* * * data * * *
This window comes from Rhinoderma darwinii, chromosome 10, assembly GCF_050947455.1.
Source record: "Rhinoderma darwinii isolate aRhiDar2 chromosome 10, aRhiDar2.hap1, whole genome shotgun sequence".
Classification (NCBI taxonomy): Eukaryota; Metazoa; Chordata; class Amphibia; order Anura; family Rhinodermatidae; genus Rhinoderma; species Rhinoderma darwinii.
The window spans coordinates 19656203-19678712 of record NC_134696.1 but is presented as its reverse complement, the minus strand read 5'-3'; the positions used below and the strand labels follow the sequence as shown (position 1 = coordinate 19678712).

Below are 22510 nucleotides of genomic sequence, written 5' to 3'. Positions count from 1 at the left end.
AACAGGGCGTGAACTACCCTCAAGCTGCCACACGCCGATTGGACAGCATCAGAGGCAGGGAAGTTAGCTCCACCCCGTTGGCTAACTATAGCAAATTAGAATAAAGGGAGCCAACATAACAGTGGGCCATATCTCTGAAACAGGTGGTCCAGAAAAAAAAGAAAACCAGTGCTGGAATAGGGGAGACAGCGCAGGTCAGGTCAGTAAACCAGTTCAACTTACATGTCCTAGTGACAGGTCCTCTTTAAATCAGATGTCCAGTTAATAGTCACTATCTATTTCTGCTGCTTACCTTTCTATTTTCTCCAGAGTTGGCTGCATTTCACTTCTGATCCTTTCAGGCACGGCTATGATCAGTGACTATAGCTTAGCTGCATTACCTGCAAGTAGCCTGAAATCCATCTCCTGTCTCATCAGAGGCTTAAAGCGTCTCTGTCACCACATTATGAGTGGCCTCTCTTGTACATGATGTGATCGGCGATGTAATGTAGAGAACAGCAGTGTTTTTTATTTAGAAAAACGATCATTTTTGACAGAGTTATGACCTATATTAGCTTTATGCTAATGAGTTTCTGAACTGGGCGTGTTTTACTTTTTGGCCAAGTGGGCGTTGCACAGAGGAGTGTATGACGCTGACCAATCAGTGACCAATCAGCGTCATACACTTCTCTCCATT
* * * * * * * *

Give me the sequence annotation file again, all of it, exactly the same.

This window comes from Rhinoderma darwinii, chromosome 10, assembly GCF_050947455.1.
Source record: "Rhinoderma darwinii isolate aRhiDar2 chromosome 10, aRhiDar2.hap1, whole genome shotgun sequence".
Classification (NCBI taxonomy): Eukaryota; Metazoa; Chordata; class Amphibia; order Anura; family Rhinodermatidae; genus Rhinoderma; species Rhinoderma darwinii.
The window spans coordinates 19656203-19678712 of record NC_134696.1 but is presented as its reverse complement, the minus strand read 5'-3'; the positions used below and the strand labels follow the sequence as shown (position 1 = coordinate 19678712).

Below are 22510 nucleotides of genomic sequence, written 5' to 3'. Positions count from 1 at the left end.
AACAGGGCGTGAACTACCCTCAAGCTGCCACACGCCGATTGGACAGCATCAGAGGCAGGGAAGTTAGCTCCACCCCGTTGGCTAACTATAGCAAATTAGAATAAAGGGAGCCAACATAACAGTGGGCCATATCTCTGAAACAGGTGGTCCAGAAAAAAAAGAAAACCAGTGCTGGAATAGGGGAGACAGCGCAGGTCAGGTCAGTAAACCAGTTCAACTTACATGTCCTAGTGACAGGTCCTCTTTAAATCAGATGTCCAGTTAATAGTCACTATCTATTTCTGCTGCTTACCTTTCTATTTTCTCCAGAGTTGGCTGCATTTCACTTCTGATCCTTTCAGGCACGGCTATGATCAGTGACTATAGCTTAGCTGCATTACCTGCAAGTAGCCTGAAATCCATCTCCTGTCTCATCAGAGGCTTAAAGCGTCTCTGTCACCACATTATGAGTGGCCTCTCTTGTACATGATGTGATCGGCGATGTAATGTAGAGAACAGCAGTGTTTTTTATTTAGAAAAACGATCATTTTTGACAGAGTTATGACCTATATTAGCTTTATGCTAATGAGTTTCTGAACTGGGCGTGTTTTACTTTTTGGCCAAGTGGGCGTTGCACAGAGGAGTGTATGACGCTGACCAATCAGTGACCAATCAGCGTCATACACTTCTCTCCATT